American Heritage® Dictionary of the English Language, Fourth Edition
- n. A porch or walkway with a roof supported by columns, often leading to the entrance of a building.
Century Dictionary and Cyclopedia
- n. In architecture, a structure consisting essentially of a roof supported on at least one side by columns, sometimes detached, as a shady walk, or place of assemblage, but generally, in modern usage, a porch or an open vestibule at the entrance of a building; a colonnade. Porticos are called tetrastyle, hexastyle, octastyle, decastyle, etc., according as they have four, six, eight, ten, or more columns in front; in classical examples they are also distinguished as prostyle or in antis, according as they project before the building or are inclosed between its side walls prolonged.
- n. A porch, or a small space with a roof supported by columns, serving as the entrance to a building.
GNU Webster's 1913
- n. (Arch.) A colonnade or covered ambulatory, especially in classical styles of architecture; usually, a colonnade at the entrance of a building.
- n. a porch or entrance to a building consisting of a covered and often columned area
- From Italian portico, from Latin porticus ("porch"), from porta ("gate"). (Wiktionary)
- Italian, from Latin porticus, from porta, gate. (American Heritage® Dictionary of the English Language, Fourth Edition)
“Behind the portico was a covered walkway leading to the villa itself.”
“Close to the walls of the portico are the remains of another building, which had probably been a temple similar to the above, and not a part of the same structure, for I could not perceive any corresponding parts in the two buildings.”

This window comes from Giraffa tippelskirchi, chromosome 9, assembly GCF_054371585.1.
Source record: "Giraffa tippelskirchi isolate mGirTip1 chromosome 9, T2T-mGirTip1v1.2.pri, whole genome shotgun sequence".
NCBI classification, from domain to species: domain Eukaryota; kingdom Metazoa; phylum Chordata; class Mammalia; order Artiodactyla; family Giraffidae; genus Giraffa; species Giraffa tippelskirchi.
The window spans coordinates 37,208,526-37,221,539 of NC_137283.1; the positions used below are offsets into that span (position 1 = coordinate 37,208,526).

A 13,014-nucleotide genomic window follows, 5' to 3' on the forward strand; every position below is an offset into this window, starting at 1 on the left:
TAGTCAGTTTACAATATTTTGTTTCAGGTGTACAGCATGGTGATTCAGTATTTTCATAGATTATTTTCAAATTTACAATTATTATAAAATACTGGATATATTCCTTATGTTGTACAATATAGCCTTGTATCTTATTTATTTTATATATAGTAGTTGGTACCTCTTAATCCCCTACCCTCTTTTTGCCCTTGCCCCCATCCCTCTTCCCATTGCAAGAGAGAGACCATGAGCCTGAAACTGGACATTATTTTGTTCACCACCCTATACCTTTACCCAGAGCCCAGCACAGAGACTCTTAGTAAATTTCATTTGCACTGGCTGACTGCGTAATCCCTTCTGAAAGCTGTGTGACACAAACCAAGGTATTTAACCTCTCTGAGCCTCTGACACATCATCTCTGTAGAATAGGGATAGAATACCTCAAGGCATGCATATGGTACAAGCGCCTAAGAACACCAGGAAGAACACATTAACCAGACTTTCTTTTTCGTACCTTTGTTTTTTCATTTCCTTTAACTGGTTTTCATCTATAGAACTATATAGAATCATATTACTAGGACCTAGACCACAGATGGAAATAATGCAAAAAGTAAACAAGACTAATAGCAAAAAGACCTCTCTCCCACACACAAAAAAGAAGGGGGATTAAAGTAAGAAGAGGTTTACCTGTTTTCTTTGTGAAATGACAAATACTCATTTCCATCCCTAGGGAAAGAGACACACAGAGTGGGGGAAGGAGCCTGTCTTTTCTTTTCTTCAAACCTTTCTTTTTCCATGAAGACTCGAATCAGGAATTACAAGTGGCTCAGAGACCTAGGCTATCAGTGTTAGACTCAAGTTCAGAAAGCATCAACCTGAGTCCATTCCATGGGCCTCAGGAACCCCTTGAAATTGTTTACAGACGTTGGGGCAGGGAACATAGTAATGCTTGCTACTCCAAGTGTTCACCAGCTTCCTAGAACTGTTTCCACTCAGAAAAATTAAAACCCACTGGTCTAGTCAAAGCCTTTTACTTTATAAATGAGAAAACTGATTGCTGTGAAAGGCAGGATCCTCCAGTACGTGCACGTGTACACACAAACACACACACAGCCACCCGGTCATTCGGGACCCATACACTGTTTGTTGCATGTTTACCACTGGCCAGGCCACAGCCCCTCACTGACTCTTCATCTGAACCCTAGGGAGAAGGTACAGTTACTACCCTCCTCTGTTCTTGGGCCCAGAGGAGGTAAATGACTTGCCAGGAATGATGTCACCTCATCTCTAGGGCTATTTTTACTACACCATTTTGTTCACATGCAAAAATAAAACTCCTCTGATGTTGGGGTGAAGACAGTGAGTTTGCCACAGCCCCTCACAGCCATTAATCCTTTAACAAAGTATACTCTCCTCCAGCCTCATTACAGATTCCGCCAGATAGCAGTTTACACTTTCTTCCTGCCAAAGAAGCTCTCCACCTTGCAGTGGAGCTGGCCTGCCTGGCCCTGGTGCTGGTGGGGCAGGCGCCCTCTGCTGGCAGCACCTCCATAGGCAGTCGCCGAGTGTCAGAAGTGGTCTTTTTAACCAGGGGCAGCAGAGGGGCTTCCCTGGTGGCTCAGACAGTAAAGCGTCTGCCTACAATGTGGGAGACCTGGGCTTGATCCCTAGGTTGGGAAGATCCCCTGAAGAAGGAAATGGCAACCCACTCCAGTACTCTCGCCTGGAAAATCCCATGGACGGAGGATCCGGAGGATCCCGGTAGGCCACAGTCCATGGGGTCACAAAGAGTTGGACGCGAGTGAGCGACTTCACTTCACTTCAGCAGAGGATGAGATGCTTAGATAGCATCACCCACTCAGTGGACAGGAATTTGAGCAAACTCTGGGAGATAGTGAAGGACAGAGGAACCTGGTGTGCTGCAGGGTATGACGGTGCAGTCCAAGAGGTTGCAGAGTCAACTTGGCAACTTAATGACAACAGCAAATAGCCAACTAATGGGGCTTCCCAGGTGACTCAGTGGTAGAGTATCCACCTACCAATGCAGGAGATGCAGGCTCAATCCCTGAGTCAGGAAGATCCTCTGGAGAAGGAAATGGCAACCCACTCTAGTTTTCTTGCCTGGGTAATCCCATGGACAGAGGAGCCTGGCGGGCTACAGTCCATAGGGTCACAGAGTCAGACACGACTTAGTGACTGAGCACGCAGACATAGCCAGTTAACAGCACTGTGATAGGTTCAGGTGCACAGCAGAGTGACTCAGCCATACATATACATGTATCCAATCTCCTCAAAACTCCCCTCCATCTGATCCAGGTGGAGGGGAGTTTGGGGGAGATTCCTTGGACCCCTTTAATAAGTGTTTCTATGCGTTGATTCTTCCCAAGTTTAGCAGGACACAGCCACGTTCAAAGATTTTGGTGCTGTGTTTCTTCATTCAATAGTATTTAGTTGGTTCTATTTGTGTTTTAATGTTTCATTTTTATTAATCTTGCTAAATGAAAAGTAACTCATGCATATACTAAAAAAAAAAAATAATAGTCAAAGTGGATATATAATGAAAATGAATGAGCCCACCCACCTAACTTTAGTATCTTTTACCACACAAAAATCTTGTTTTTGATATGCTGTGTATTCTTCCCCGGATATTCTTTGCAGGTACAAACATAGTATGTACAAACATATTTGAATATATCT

“The western portico, which is by far the best preserved, was examined by two trenches; in 2006 we dug a test sounding within the shops behind the portico.”
“In the chief street of Elgin, the houses jut over the lowest story, like the old buildings of timber in London, but with greater prominence; so that there is sometimes a walk for a considerable length under a cloister, or portico, which is now indeed frequently broken, because the new houses have another form, but seems to have been uniformly continued in the old city.”
“The form of a portico is the arrangement of its columns; the form of a melody is the order of sounds.”
“The portico was a sort of trysting place for the family and visitors on summer afternoons and evenings, and some of the thirty or so Windsor chairs bought for it are still in existence.”
“At each end of the portico is a small cabinet, with appropriate paintings: in one of them a painting of Venus, Mars, and”
“The portico, which is of massive dimensions, is approached by a commanding flight of granite steps, which runs round three sides of it.”
“Seated in state on the portico was the governor, surrounded by judges of the Supreme Court, officers, and citizens.”
“Under the portico was a marble tablet, inscribed in good Latin, to the pious memory of a Pozzo di Borgo , who restored the chapel in 1632.”
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